Jump to content
CCleaner Community Forums

CCleaner Under the Hood Related Question


Recommended Posts

I am curious how the developers of CCleaner have accomplished an aspect of their product.  How does CCleaner clean the thumbnail cache on Windows?  I'm writing something and part of it requires the thumbnail cache to be deleted.  Trouble is, depending on Windows settings, the cache is almost always locked/in use by the Explorer process.  I can not for the life of me figure out how to unlock these files to delete them.  I've tried the following:

Always set the "show icons, not thumbnails" setting via registry

- Close and restart explorer (I think this would work, but halts script--Python)

- Send a WM_CHANGESETTING message to all Windows

- Close all open handles to the files

Does CCleaner not delete the the in-use files?  Disk Cleanup deletes them too, so it must be able to be done.

Link to post
Share on other sites
  • Moderators

You probably need to run your script (or the program that runs the script) with administrator privileges if it's for instance Windows 10.

--------

As to what CCleaner does "under the hood," it's highly unlikely they'll give such details since it's closed source even though they offer a freeware version -- but that doesn't mean free software or open source software.

Link to post
Share on other sites
  • Moderators

It will probably depend what programming language you are writing your 'something' in. (I'm not familiar with Python).

Maybe your best bet would be to ask on a forum dedicated to Python?
Someone else may have figured it out.

The only way I have found to do it in a batch is to kill File Explorer, delete the Thumbnail cache, restart File Explorer and let it rebuild the cache.
You have to do the same and close FE if/when you want to rebuild the icon cache.

I've had similar problems trying to get the recycle bin icon to refresh without having to close FE and refreshing the whole icon cache.
You can refresh the bin icon when you empty the bin from a Powershell script. (but that then throws up a UAC warning so not what I want).

You can use the following in Powershell to remove the thumbnail db so that Windows will rebuild it (you'll need to be in an admin account).
Maybe you could call Powershell from Python?
PS. This won't work if you have an Explorer window open so that the db is in use, you'll get an error message.

Remove-Item "C:\" -include "thumbs.db" -recurse -force

 

Link to post
Share on other sites
3 hours ago, Andavari said:

You probably need to run your script (or the program that runs the script) with administrator privileges if it's for instance Windows 10.

--------

As to what CCleaner does "under the hood," it's highly unlikely they'll give such details since it's closed source even though they offer a freeware version -- but that doesn't mean free software or open source software.

I know it's closed source, but it doesn't hurt to ask.

2 hours ago, nukecad said:

It will probably depend what programming language you are writing your 'something' in. (I'm not familiar with Python).

Maybe your best bet would be to ask on a forum dedicated to Python?
Someone else may have figured it out.

The only way I have found to do it in a batch is to kill File Explorer, delete the Thumbnail cache, restart File Explorer and let it rebuild the cache.
You have to do the same and close FE if/when you want to rebuild the icon cache.

I've had similar problems trying to get the recycle bin icon to refresh without having to close FE and refreshing the whole icon cache.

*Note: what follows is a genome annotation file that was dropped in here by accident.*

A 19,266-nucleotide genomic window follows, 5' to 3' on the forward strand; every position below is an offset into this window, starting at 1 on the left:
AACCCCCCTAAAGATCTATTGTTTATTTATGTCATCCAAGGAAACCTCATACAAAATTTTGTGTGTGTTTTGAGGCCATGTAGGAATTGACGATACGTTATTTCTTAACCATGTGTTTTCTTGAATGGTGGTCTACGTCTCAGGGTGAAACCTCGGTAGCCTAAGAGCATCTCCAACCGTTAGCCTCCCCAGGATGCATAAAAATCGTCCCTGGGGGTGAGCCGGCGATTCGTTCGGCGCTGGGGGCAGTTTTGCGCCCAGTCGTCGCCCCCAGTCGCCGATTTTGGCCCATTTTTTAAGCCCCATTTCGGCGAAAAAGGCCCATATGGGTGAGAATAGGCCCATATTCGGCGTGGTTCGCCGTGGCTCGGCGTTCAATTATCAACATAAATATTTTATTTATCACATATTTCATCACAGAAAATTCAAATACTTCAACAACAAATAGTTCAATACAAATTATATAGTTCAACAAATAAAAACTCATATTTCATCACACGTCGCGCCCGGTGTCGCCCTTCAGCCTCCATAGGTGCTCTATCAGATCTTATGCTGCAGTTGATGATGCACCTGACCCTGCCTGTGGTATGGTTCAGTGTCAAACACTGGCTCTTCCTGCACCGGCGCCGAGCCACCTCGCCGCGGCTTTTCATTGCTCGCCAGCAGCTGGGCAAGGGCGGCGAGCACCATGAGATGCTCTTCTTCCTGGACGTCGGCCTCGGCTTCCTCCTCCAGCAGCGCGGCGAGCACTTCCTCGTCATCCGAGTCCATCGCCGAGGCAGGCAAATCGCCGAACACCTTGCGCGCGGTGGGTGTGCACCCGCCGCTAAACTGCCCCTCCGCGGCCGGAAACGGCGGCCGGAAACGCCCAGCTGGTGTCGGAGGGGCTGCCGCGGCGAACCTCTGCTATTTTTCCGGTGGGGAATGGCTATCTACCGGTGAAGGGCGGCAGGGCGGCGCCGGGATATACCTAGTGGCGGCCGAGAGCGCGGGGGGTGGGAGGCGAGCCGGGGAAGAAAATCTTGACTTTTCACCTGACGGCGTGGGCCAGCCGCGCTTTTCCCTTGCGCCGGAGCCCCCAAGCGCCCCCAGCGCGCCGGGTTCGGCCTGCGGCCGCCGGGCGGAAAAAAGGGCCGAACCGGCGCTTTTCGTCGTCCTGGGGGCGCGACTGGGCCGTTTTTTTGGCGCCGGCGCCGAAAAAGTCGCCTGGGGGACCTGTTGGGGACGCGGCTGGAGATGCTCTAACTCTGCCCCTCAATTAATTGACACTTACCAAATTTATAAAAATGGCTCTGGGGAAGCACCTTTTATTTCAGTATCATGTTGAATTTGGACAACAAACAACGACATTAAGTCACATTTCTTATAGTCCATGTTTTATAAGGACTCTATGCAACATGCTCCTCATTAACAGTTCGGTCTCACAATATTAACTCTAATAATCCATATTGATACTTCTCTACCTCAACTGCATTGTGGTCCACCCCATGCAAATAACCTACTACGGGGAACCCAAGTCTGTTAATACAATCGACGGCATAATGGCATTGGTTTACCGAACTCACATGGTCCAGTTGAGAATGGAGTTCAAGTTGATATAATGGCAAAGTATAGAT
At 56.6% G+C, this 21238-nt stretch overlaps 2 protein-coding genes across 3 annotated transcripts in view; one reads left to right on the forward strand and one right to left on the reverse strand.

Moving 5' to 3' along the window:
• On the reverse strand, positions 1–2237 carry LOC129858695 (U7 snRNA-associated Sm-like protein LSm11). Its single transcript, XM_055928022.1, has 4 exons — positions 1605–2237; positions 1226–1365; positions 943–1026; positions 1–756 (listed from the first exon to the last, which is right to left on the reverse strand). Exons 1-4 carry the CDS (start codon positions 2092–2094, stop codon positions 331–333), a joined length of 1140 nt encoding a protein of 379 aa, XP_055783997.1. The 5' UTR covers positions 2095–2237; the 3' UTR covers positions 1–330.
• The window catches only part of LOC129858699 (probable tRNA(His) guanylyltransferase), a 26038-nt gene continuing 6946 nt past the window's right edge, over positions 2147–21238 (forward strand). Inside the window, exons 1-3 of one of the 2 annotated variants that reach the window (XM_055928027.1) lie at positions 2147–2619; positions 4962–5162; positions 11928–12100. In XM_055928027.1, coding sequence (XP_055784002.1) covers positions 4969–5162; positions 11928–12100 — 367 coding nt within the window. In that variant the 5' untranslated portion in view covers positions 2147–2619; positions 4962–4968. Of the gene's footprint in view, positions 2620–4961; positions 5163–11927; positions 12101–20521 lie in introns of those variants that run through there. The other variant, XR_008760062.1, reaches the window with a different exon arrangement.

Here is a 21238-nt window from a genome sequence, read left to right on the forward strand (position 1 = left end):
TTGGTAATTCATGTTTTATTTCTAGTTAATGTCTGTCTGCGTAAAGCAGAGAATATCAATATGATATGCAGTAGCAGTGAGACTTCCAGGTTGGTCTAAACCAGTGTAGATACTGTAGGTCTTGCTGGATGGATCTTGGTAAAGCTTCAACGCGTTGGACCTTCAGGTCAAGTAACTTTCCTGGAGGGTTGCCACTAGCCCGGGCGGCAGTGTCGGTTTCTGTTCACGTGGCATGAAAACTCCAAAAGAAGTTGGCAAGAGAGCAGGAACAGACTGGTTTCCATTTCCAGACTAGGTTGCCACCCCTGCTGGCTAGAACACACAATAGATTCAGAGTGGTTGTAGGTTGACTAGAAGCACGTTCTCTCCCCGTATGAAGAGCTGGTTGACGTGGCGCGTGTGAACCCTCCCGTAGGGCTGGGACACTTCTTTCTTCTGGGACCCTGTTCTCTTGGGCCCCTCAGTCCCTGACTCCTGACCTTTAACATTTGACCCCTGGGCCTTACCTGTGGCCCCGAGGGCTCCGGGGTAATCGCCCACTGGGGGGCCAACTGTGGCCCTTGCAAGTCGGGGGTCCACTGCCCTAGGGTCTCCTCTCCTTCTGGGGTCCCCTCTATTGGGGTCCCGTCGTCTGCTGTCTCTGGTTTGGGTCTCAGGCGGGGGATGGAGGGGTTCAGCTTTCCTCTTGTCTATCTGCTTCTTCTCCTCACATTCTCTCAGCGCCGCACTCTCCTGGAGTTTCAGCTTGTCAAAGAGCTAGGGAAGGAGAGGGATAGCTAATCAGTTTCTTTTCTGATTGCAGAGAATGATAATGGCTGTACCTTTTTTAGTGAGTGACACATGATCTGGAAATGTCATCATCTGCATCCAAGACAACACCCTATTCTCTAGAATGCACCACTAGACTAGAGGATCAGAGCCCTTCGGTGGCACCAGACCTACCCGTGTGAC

You can refresh the bin icon when you empty the bin from a Powershell script. (but that then throws up a UAC warning so not what I want).

You can use the following in Powershell to remove the thumbnail db so that Windows will rebuild it (you'll need to be in an admin account).
Maybe you could call Powershell from Python?
PS. This won't work if you have an Explorer window open so that the db is in use, you'll get an error message.


Remove-Item "C:\" -include "thumbs.db" -recurse -force

 

That's similar to the way I found to do it too.  I've worked with the process more and more, and have managed to clear the cache, but it requires restarting Explorer.  At the time of my post, I hadn't figured it out.  CCleaner doesn't have to restart Explorer, so them fellers have figured something out.  Oh well, there's no harm I can think of from restarting Explorer. 

2 hours ago, hazelnut said:

Thanks for the link.

Link to post
Share on other sites
  • Moderators
18 hours ago, malonn said:

CCleaner doesn't have to restart Explorer, so them fellers have figured something out.

With Win10 I often see in Task Manager (near the bottom of the list) two instances of Explorer running and other times I don't. So maybe after I've just ran CCleaner it's closing one instance that isn't for what's seen on screen but is instead doing something else.

Another tool, BleachBit when deleting thumbnail cache it uses TaskKill ("C:\Windows\System32\taskkill.exe"), and on XP it's obvious it's restarting Explorer, I haven't tried to have it delete thumbnail cache on Win10 yet though since it's built into Windows Disk Cleanup.

Edited by Andavari
Re-wording, didn't make sense.
Link to post
Share on other sites

I looked at Bleachbit in my research and yeah, it restarts explorer.  I briefly looked at the source but didn't find the thumbcache related code.  I can live with restarting explorer to do what I want.

Link to post
Share on other sites

Create an account or sign in to comment

You need to be a member in order to leave a comment

Create an account

Sign up for a new account in our community. It's easy!

Register a new account

Sign in

Already have an account? Sign in here.

Sign In Now
×
×
  • Create New...